Results and discussion
Ultrasonic pulse velocity
Dynamic modulus of elasticity
Conclusion and perspectives
The accumulation of waste tires is proving to be a major health, safety and environmental issue nowadays. Waste tires are mainly disposed of in landfills, which causes a variety of issues including fire hazards, water, soil and air pollution in addition to providing a breeding ground for mice, mosquitoes, vermin and other diseases transmitting species [1, 2]. Moreover, due to their non-biodegradable properties even after a long period of land filling disposal and their bulky nature, stockpiling waste tires will eventually lead to a depletion of the available landfill sites .
In Algeria, despite a lack of official data, H. Trouzine et al.  estimated that 25918.5 tons of used tires were generated each year up until 2010. Due to the constant augmentation of vehicles in service, and the growing number of local automobile factories in the recent years, that number is increasing each year. So the accumulation of waste tires is not only a global environmental issue, it is very much an Algerian issue.
Solutions used around the world to deal with waste tires include reusing tire rubber in multiple plastic and rubber products, the incineration of waste tires for the production of heat and electricity or as fuel for cement kilns, as well as a variety of civil engineering applications .
The most common of these applications is the use of waste tire rubber as partial replacement of sand in concrete mixtures. Rubberized concretes possess lower density, lower mechanical strength, increased toughness and ductility and an improved thermal and sound insulation [5-8].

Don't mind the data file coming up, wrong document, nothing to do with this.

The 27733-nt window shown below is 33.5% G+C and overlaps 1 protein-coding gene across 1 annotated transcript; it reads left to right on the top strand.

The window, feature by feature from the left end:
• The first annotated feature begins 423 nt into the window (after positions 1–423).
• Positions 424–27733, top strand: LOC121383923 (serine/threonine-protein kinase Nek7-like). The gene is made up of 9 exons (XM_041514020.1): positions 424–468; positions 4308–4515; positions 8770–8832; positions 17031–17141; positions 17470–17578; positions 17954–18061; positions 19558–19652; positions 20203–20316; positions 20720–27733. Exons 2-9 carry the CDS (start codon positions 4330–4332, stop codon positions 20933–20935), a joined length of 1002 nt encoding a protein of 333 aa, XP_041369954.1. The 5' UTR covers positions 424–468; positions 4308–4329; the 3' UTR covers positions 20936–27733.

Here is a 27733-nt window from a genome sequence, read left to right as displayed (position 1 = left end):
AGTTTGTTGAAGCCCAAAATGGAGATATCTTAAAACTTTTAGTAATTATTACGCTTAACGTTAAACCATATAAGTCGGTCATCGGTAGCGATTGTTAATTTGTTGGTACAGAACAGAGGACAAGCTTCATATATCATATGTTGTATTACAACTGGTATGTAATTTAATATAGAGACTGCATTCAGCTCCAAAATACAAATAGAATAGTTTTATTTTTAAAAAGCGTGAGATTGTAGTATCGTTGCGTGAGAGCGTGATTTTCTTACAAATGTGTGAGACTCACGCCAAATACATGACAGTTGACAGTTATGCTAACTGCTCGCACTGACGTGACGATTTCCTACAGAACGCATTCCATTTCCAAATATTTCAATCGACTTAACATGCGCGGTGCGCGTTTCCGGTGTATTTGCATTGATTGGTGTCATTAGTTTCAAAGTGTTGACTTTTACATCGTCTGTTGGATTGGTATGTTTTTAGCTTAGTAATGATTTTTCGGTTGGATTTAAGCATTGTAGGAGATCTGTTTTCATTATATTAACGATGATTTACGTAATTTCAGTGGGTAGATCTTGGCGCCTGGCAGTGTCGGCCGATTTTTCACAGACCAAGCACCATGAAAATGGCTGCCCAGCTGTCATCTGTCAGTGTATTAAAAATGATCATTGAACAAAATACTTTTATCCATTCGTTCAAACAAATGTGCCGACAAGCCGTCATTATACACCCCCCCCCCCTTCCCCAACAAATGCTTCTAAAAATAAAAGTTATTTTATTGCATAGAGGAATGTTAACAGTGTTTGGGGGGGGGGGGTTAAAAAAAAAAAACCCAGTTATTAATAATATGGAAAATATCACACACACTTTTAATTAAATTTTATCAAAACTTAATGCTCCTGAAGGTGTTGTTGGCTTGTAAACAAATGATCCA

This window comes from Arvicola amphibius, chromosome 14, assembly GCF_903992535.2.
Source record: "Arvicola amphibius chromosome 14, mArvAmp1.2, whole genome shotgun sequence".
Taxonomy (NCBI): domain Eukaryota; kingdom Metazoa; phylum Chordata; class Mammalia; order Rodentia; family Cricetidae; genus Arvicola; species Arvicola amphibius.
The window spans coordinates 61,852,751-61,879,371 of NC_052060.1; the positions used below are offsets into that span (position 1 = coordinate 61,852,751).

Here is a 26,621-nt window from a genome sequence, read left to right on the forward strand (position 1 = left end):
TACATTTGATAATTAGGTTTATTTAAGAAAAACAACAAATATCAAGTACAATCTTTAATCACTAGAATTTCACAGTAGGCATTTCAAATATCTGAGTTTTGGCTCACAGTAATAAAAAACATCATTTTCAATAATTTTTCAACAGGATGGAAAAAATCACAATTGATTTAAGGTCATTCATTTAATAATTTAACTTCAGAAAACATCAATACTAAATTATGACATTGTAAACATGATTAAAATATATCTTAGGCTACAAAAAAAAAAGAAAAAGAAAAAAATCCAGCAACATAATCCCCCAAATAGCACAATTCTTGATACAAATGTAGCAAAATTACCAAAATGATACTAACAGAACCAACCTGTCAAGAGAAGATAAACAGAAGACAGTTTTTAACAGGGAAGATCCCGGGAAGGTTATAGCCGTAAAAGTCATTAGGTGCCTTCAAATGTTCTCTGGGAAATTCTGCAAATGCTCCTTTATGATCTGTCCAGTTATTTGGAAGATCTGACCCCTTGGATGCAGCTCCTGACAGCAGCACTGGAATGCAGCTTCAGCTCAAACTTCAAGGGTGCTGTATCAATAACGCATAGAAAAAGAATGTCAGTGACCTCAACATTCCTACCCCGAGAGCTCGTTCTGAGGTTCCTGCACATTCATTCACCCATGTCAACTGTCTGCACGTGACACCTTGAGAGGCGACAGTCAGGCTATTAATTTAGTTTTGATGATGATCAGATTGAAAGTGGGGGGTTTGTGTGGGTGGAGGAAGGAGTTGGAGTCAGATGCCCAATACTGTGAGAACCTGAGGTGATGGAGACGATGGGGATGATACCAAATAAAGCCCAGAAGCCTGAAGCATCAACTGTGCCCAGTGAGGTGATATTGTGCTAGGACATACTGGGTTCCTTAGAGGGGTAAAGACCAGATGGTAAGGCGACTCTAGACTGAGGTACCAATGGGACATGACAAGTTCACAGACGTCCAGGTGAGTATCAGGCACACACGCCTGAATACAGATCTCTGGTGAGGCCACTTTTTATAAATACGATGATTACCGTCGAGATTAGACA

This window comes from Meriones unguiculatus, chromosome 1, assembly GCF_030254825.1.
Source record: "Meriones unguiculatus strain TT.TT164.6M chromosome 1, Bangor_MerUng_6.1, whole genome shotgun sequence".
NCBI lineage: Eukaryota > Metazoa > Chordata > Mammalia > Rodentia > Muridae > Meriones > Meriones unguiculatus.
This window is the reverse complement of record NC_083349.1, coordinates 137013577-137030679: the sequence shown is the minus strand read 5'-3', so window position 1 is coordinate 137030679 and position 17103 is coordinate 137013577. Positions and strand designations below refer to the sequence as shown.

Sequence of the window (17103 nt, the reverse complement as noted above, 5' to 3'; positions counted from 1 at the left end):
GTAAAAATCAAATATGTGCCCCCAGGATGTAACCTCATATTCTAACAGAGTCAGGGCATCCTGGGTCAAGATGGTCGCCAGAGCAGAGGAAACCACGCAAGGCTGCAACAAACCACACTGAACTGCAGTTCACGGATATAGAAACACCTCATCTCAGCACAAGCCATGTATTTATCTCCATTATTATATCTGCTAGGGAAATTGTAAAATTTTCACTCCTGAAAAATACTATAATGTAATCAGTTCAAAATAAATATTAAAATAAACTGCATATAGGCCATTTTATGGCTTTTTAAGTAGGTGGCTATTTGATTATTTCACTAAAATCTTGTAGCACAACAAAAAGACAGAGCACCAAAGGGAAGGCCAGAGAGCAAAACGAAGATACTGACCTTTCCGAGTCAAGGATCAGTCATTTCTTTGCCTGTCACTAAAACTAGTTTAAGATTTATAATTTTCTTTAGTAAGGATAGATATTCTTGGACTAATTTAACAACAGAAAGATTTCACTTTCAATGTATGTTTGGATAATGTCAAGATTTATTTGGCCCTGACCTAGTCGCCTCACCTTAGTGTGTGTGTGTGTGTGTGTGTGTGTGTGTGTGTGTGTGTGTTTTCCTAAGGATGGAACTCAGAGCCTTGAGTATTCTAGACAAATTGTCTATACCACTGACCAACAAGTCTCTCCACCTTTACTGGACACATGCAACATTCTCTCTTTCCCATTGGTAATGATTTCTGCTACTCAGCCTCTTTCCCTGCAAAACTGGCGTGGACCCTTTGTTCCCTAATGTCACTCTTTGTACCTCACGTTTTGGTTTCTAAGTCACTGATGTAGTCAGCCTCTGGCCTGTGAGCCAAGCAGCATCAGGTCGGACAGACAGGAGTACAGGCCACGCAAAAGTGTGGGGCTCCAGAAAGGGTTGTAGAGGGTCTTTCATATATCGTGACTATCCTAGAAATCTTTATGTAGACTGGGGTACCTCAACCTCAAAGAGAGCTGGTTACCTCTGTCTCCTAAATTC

In addition to the possible technical advantages, partially replacing sand by tire rubber aggregates in concretes and other cementitious materials participates in the preservation of the diminishing sand reserves. Because of the rapid expansion of the construction field in Algeria, sand consumption has massively increased. That coupled with the protective environmental measures that placed many restrictions or even forbid river sand extraction, led to an increase in sand prices, which in turn led to the development of illegal sand trade where sand is illegally collected from protected areas, often with disastrous environmental consequences. Therefore, providing a partial alternative to sand in cementitious materials is a measure that would not only help solve the waste tires issue, but also participate in solving the sand related issues.
The purpose of this study is to further investigate one of the possible uses of tire rubber aggregates in cementitious materials, in this case as a partial replacement of sand in Portland cement mortars. Previous studies have focused on rubber modified mortars, and although it has been determined that the influence of rubber aggregates on cement mortars is close to that on concrete, including a lower workability, density and mechanical strength but also a higher deformability, an improved resistance to chloride ion penetration and better sound and thermal insulation properties [9-14], results vary considerably depending on the quantity of rubber aggregates introduced in the mixture, the granulometry of these rubber aggregates and finally the method of sand replacement, as it can be done by weight or by volume .